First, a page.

From the looks of it, American Idol is about to blow up American Idol.
But looks—and rumors—can be deceiving. Is the show really hitting reboot? Is it trying to distract us from the disappointment that was the past season? Or what…?
So far, so normal on Planet Idol.
The early audition rounds are underway, and they're drawing crowds, not to mention Justin Bieber-aspiring 15-year-olds (the result of a previously announced tweak). And if the celebrity judges weren't at the cattle-calls, then that's normal too.
Reports that onetime Idol guru Nigel Lythgoe is set to return are so old they're virtually normal, too. But this is where things get interesting.
An Idol on the hunt for more than one new golden-ticket giver would explain the proliferation of stars supposedly being pursued by the show. But this is where things get more interesting.
Yes, Simpson met with producers, but, no, nothing came of the confab, a source close to the show tells E! News. And, yes, John and Timberlake were each approached about becoming the all-new Simon Cowell, the same source reports, but, no, nothing came of those talks, either. (The pop stars both passed.)
So, does this mean all this talk of big changes is just talk—so that we don't talk about how Lee DeWyze Mania isn't sweeping the nation? Or, about how the Idol tour is scrapping summer dates?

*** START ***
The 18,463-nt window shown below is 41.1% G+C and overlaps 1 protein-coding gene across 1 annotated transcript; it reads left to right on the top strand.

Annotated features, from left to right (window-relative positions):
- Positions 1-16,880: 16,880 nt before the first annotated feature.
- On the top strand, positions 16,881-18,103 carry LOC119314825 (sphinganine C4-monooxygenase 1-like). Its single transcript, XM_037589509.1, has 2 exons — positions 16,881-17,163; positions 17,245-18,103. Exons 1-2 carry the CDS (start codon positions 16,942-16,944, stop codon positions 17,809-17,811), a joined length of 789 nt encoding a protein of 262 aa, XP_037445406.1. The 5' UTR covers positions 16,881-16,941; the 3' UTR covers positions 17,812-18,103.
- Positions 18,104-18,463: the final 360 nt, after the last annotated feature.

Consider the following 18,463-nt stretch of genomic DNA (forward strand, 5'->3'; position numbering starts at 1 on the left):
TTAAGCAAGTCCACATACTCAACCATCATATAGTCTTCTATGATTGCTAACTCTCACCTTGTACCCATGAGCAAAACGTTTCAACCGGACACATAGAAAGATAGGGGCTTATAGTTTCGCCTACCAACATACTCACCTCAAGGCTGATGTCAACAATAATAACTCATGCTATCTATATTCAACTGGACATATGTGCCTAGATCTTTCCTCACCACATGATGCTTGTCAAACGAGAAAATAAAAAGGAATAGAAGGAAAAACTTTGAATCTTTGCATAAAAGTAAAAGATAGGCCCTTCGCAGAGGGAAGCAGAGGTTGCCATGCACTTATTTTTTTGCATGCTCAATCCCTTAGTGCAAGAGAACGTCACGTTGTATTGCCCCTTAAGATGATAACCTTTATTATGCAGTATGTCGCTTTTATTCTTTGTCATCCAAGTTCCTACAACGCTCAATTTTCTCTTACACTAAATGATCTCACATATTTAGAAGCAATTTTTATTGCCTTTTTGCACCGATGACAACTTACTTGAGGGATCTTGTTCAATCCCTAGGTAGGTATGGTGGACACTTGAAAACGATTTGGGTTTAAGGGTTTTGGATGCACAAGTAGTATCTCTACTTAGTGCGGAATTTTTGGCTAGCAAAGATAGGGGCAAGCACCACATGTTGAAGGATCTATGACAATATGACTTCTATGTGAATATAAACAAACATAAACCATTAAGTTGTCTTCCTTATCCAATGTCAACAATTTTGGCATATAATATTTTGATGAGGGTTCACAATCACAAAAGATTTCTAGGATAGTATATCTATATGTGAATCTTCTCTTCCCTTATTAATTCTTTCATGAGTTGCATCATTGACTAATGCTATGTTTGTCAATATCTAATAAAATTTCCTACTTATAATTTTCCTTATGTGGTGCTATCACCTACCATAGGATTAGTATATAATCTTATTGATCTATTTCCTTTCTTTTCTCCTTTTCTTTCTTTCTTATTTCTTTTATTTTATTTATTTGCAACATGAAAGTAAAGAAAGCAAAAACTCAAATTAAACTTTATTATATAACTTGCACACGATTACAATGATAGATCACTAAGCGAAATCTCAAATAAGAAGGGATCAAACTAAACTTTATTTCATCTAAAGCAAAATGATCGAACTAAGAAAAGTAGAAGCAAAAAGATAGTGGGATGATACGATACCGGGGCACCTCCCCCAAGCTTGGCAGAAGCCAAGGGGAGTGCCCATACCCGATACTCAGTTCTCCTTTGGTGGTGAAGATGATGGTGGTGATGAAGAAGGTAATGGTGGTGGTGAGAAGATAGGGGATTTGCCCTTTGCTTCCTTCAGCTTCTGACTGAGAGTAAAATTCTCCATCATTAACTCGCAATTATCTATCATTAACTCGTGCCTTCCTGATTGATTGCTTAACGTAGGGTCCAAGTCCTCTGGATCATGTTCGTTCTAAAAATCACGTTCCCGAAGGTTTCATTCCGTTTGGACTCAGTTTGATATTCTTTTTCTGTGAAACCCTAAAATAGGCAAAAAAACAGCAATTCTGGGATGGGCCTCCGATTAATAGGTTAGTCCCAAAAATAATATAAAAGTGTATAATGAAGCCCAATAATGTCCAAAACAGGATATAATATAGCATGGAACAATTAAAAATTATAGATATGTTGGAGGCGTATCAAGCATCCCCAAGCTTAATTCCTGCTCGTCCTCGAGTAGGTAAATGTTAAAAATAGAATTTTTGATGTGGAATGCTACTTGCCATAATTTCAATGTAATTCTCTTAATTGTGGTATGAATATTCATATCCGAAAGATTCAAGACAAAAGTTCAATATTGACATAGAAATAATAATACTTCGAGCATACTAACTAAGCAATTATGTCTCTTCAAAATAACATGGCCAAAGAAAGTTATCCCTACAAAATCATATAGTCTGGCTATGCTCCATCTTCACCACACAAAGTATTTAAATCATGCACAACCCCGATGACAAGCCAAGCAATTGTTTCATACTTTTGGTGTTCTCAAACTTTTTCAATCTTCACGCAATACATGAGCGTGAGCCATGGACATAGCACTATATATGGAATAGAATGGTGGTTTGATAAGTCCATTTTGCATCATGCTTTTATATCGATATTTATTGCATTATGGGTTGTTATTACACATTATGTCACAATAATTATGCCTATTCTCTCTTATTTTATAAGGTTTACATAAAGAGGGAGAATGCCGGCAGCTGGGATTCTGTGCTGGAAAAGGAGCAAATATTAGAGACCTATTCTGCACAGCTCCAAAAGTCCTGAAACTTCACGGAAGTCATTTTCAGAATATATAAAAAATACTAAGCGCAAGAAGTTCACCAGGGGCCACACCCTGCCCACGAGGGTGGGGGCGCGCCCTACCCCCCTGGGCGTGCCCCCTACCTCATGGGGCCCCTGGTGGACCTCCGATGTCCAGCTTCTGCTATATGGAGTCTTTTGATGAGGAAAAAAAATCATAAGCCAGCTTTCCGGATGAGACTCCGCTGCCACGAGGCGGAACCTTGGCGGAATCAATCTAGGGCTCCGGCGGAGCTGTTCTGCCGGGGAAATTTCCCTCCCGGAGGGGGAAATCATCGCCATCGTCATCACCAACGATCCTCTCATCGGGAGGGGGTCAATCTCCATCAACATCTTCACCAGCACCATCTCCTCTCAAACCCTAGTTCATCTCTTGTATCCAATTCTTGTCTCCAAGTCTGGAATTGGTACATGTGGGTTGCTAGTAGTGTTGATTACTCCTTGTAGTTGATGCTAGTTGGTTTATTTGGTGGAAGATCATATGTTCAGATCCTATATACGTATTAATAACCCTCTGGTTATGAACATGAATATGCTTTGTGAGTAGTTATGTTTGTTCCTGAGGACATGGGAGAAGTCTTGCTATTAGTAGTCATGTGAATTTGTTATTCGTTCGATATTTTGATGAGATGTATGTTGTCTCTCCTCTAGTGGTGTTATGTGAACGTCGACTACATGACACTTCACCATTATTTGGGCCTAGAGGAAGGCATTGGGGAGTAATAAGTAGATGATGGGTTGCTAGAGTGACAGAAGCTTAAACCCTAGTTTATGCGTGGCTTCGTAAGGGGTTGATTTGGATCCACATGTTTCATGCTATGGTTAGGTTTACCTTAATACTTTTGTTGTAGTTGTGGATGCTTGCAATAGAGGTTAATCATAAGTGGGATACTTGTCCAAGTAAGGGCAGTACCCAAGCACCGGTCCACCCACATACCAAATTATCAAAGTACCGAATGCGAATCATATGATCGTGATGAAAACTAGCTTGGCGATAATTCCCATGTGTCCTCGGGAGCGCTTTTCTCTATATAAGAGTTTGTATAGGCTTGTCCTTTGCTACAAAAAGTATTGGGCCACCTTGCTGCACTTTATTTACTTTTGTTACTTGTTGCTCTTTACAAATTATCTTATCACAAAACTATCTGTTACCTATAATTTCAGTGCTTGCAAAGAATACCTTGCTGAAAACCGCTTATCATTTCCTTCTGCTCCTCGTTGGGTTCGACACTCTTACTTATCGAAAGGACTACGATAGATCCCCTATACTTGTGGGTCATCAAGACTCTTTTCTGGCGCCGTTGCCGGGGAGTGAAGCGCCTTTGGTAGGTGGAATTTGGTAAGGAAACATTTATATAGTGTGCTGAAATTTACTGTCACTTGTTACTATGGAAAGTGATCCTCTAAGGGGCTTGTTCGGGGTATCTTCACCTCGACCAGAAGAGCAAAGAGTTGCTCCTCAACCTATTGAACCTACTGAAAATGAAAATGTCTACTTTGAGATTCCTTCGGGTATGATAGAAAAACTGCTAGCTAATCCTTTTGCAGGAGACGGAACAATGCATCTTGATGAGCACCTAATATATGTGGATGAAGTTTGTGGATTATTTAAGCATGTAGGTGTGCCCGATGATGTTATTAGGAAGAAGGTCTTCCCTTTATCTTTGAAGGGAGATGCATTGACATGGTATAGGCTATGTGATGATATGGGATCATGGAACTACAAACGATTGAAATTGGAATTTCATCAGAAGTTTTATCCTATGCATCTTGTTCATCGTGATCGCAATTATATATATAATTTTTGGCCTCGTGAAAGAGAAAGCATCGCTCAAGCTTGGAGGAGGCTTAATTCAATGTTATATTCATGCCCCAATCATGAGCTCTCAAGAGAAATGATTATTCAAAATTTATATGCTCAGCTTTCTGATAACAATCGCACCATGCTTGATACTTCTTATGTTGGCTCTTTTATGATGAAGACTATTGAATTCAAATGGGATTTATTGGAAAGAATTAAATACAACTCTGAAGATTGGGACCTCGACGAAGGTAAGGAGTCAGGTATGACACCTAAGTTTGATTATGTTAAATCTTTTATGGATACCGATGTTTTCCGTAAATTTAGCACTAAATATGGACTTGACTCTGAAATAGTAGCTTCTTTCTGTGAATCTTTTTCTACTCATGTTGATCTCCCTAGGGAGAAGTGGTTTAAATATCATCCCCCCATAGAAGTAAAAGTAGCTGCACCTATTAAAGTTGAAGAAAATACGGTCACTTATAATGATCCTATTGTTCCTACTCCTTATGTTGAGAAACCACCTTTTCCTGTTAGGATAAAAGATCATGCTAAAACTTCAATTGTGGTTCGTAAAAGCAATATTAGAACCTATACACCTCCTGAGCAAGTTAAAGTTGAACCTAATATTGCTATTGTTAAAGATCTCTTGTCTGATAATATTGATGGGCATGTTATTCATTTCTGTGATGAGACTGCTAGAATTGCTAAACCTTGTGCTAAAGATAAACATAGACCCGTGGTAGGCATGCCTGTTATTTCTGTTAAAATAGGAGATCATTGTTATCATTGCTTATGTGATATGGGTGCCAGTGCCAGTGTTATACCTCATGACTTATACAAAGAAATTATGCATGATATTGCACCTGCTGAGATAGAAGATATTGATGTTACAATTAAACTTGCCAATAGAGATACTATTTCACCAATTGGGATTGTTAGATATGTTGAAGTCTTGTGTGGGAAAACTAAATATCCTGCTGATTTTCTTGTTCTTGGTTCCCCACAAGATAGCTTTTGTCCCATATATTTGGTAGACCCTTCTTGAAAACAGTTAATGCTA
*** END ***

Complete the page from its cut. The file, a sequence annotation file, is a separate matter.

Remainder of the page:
We ran this particular conspiracy theory by a PR guy who knows his Idol (he's a New York City-based publicist who blogs about the show), and he didn't buy it. "I would say no only because I'm seeing a lot of honest portrayals of how this past season is not selling," Michael J. Lamp told us.
For what it's worth, Lamp also doesn't think Idol is deliberately dragging out its search for a Cowell replacement. "If I had a really big judge's name to share," he said, "I'd do it now."
Which brings us back to the "or what…?"
If Idol's not playing mind games, and it's not landing the likes of Timberlake, then what is it doing exactly?
Considering that Lythgoe's also on the record as being an Idol traditionalist, then just maybe the show's figuring out how to mess with success—without messing (too much) with success.
(Originally published July 28, 2010, at 6:20 p.m. PT)
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